The players and the coaching staff have had clear-the-air talks – something Broxham on Wednesday described as an “open conversation” – about where they were going wrong, how they needed to lift their work rate and effort and which changes the coach might make to wring improvement from the playing group.
“We addressed it the first day we were back, with the coach,” he said.
“It’s a bit of a line in the sand, saying we have to start picking up points or the season is going to get too far away from us.
“There’s a few little things we think we can improve and a bit of continuity now will help.”
Looking for scapegoats – Victory’s foreign recruits, Jakob Poulsen, Migen Basha and Kristijan Dobras have come in for plenty of criticism from the fans at games and on social media – would not be beneficial, said Broxham, one of the team’s leadership group.
“There are little things we can work on, and holding everyone accountable, every single player looking at themselves. Not pointing fingers, that can become very toxic in the current environment.
“I think coming up until Christmas and the next month, four games or so (are vital). You could call it a thick line in the sand.
“This game at the weekend, Perth are struggling a little bit too, we are close to each other points-wise, so it is a little bit (critical).”
The key lays in getting back to basics, as Kurz has demanded.
“We can raise some intensity at training. If things aren’t going perfect you can keep a high intensity of your own standard,” Broxham said.
“Everyone should just look at themselves to see what they can do better every day and what can you do better when you leave the training ground.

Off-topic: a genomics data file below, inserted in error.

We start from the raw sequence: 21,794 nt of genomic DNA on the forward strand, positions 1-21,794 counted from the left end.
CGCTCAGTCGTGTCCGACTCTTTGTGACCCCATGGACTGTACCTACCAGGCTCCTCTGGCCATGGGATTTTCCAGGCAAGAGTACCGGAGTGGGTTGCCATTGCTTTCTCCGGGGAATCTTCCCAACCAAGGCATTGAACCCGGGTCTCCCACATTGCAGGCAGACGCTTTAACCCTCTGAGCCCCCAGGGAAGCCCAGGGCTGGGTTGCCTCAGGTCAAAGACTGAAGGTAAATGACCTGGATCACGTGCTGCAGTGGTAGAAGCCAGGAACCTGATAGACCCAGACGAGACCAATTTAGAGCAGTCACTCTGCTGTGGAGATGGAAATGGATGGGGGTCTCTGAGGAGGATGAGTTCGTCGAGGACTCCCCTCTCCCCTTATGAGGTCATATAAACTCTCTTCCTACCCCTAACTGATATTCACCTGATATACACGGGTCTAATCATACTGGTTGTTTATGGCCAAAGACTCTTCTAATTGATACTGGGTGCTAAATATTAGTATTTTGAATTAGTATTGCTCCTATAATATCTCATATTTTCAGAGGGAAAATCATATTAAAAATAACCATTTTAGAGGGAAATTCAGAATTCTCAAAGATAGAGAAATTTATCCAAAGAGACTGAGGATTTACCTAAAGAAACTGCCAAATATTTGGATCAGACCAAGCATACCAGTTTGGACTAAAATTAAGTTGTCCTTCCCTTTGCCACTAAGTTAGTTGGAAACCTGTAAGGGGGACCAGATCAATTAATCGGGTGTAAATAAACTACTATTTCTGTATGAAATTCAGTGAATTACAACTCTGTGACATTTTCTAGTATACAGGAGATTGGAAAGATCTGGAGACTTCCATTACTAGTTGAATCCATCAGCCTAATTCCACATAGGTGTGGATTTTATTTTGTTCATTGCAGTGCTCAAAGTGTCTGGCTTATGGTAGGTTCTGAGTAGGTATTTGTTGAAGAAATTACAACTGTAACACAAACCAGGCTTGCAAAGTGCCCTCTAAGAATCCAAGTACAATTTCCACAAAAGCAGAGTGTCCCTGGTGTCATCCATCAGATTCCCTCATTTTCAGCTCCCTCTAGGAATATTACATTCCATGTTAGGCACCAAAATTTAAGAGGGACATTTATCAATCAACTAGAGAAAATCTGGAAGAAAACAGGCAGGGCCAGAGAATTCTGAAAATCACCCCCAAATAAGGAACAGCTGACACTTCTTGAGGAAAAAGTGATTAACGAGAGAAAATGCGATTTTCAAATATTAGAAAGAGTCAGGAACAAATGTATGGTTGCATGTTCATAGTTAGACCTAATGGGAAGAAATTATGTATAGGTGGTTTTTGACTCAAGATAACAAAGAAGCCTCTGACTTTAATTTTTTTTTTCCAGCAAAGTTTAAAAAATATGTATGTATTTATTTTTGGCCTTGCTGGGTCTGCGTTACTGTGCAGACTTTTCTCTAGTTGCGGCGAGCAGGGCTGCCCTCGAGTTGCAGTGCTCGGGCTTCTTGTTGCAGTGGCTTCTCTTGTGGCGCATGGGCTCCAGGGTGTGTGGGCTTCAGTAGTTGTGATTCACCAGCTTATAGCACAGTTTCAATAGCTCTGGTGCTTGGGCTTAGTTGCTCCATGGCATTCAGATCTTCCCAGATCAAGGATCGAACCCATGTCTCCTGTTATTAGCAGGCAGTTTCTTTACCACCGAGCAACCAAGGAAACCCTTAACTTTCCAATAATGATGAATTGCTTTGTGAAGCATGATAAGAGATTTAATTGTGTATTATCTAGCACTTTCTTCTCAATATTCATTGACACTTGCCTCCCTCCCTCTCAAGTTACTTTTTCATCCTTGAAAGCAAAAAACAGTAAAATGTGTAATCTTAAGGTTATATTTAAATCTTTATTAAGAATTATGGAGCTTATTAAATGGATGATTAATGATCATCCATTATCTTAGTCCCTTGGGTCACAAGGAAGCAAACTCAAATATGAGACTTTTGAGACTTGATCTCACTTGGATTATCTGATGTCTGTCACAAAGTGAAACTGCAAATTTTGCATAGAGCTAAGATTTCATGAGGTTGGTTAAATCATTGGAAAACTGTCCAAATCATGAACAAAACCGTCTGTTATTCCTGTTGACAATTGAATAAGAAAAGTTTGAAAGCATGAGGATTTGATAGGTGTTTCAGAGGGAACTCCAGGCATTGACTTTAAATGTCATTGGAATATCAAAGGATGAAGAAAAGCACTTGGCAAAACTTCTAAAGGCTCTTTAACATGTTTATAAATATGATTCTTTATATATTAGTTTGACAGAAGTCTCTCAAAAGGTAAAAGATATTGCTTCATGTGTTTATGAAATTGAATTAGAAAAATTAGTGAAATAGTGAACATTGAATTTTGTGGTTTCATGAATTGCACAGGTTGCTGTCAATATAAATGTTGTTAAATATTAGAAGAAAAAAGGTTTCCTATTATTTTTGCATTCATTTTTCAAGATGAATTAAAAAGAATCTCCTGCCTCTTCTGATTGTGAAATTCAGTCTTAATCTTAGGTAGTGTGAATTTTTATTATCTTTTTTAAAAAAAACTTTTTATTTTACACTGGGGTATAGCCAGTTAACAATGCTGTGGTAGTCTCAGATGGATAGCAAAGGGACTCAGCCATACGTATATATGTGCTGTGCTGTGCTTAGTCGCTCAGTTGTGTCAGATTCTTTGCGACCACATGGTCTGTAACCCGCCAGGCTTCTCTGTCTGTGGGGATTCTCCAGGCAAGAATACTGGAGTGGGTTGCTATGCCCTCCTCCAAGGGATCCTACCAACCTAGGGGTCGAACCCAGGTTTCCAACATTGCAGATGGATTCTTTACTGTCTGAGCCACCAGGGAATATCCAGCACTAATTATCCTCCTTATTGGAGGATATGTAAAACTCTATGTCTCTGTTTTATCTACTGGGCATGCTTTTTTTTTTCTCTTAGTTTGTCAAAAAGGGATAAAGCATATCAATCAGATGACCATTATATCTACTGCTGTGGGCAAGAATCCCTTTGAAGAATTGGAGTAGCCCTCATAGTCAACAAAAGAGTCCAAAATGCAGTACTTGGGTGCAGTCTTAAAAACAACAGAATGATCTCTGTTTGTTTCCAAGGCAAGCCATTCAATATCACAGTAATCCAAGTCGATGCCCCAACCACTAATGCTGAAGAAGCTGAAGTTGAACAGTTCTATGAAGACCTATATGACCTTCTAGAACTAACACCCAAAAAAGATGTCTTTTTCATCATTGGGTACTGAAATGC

‘”It starts there and getting back to basics. Just getting how we want to play, not complicating anything, executing the little things really well.”
The soul-searching after the Adelaide game went both ways, he said.
“We spoke to him (Kurz), we had an honest conversation, we said ‘we can do these things better’, ‘let’s work on these things’, ‘I think you will get a better response from players doing (these) things’.
“It was an open conversation on how we can all work better as a unit.
“It was simple little things, it wasn’t anything bad, we will keep it to ourselves.”
Broxham is the last survivor from the grand final-winning Victory season of 2007, when he was signed as a professional having started out as a kit man and general dogsbody.
He said that win – a 6-0 triumph over Adelaide United – and the 2015 win over Sydney at AAMI Park, when his rampaging late run brought Victory’s final goal in a 3-0 drubbing, were the two most memorable moments of his long career.
Michael Lynch is The Age’s chief soccer reporter and also reports on motor sport and horseracing